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Title: A systems neuroscience perspective on treatment resistant schizophrenia : the role of cognitive control, reinforcement learning, and myelination
Author: Vanes, Lucy Denise
ISNI:       0000 0004 7232 0791
Awarding Body: King's College London
Current Institution: King's College London (University of London)
Date of Award: 2018
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Approximately a third of patients with schizophrenia do not respond to antipsychotic treatment targeting the dopamine system, suggesting that a separable neural dysfunction may drive psychosis in these patients. This thesis aims to probe the mechanisms underlying treatment response by investigating two cognitive processes which have been implicated in schizophrenia – cognitive control and reinforcement learning – as well as brain myelination. The key hypotheses are that 1) treatment resistant schizophrenia emerges due to a failure to exert cognitive control, characterised by prefrontal hypoactivation and functional dysconnectivity, 2) treatment responsive schizophrenia is selectively associated with a subcortical dopaminergic dysfunction, evident in an abnormal neural signature of reward prediction error (RPE) during reinforcement learning, and 3) treatment resistant schizophrenia is characterised by exacerbated structural dysconnectivity as indexed by myelin content. To dissect these mechanisms, performance and neural activation during a cognitive control task and a reinforcement learning task, as well as myelin water fraction (MWF) were compared between 22 treatment resistant patients, 21 treatment responsive patients, and 24 healthy controls. Treatment resistant and responsive patients showed similarly impaired performance on both tasks compared to controls. During the cognitive control task, resistant patients showed an inverse correlation between frontal activation and psychotic symptoms as well as reduced functional fronto-thalamic connectivity compared to controls. During the reinforcement learning task, responsive patients showed reduced cortical and subcortical RPE related activation compared to controls and treatment resistant patients. MWF was reduced in patients compared to controls in several white matter regions but did not differ between the two patient groups. The findings support distinct neural mechanisms underlying treatment resistant and responsive schizophrenia despite similar behaviour. Functional dysconnectivity within the cognitive control network and a deterioration of frontal activation as a function of symptom severity may perpetuate psychosis despite dopaminergic treatment in treatment resistant schizophrenia, although this is not reflected in an exacerbated myelin dysfunction. The results highlight the importance of stratifying patient samples by treatment response status in future research.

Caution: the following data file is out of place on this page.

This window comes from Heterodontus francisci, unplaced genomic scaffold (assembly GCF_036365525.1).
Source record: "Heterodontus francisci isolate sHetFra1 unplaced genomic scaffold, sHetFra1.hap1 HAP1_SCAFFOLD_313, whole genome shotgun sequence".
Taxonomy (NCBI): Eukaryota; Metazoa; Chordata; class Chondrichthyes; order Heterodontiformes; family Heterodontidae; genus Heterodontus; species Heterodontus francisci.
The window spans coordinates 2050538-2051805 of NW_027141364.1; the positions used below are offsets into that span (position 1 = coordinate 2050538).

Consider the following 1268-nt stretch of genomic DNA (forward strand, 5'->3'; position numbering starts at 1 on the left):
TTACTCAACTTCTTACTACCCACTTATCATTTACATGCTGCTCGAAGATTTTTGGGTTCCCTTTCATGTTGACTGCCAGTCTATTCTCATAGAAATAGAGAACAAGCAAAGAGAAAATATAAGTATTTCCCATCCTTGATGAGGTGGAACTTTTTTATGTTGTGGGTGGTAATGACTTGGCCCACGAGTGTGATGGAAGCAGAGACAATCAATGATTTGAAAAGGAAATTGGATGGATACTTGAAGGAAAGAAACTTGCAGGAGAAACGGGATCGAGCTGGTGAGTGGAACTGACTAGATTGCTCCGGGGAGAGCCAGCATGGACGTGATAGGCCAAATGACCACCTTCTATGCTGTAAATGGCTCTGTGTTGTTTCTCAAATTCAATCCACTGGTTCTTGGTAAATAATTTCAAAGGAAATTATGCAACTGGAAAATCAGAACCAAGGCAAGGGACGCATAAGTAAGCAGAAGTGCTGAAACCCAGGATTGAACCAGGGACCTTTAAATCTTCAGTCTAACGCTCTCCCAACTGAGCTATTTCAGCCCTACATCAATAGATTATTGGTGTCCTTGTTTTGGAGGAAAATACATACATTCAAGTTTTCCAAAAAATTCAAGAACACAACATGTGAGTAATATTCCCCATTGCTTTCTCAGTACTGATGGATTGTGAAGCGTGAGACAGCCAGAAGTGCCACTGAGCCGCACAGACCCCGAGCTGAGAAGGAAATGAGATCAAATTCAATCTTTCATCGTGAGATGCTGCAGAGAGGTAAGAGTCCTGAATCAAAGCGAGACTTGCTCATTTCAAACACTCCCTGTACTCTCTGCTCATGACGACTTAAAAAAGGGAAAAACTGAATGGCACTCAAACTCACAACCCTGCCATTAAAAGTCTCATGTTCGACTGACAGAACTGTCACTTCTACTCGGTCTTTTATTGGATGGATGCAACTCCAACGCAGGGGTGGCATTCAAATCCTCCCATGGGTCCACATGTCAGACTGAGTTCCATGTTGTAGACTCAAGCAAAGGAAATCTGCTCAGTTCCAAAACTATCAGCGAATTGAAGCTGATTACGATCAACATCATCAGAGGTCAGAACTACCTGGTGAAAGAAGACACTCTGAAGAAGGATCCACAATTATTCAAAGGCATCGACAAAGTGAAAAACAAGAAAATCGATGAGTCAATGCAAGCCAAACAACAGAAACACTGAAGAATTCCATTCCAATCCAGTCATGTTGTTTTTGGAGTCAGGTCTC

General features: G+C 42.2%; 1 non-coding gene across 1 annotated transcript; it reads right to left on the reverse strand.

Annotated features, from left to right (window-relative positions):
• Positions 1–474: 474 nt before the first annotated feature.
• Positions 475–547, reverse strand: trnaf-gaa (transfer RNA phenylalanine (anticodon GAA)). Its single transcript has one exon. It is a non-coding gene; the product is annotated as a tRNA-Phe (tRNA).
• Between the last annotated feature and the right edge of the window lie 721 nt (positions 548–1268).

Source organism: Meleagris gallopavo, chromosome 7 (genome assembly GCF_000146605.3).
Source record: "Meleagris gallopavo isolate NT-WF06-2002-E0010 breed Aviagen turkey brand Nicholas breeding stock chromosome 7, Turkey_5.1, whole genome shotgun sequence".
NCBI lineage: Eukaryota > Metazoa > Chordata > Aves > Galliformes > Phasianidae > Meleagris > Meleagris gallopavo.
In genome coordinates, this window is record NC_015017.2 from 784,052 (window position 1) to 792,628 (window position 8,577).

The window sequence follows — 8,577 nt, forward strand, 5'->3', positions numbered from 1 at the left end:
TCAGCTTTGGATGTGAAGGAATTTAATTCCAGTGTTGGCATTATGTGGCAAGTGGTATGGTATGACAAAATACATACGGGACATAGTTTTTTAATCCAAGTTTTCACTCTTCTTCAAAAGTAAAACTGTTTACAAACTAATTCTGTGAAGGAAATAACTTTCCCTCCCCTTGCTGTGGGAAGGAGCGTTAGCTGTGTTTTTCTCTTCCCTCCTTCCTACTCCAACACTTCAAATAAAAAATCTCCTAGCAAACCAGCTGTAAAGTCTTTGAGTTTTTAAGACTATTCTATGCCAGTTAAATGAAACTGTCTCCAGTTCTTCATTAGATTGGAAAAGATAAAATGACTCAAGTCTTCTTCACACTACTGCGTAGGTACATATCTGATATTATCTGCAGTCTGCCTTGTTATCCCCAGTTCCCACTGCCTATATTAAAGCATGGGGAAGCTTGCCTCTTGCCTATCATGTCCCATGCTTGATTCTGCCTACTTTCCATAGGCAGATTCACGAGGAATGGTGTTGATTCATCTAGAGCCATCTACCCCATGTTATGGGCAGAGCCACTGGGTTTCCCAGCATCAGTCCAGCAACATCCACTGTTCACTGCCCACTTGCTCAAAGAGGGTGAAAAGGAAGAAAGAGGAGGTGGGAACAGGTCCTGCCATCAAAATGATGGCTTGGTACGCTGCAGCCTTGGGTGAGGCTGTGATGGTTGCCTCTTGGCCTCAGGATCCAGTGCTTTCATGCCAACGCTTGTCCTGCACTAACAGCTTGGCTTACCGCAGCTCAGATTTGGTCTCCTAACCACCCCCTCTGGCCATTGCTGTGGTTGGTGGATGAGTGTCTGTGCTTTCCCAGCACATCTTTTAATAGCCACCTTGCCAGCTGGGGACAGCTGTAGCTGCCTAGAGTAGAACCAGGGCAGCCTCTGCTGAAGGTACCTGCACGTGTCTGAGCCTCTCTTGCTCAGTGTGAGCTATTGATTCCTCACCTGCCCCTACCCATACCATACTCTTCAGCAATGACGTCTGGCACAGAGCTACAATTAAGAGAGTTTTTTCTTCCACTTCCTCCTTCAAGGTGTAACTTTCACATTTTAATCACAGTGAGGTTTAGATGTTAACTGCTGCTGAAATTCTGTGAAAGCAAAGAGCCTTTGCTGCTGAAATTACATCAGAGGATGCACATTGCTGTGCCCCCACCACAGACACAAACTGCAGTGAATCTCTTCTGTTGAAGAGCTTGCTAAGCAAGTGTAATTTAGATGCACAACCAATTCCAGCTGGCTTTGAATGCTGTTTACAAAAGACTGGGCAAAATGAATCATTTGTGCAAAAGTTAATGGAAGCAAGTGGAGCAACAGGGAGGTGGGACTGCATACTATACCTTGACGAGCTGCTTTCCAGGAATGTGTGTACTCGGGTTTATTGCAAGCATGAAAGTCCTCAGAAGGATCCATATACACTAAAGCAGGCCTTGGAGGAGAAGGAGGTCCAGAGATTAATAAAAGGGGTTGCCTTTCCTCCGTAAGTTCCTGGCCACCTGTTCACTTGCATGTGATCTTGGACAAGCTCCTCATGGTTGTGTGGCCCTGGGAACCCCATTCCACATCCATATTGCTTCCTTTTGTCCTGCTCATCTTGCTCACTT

Supervisor: Not available Sponsor: Not available
Qualification Name: Thesis (Ph.D.) Qualification Level: Doctoral
EThOS ID:  DOI: Not available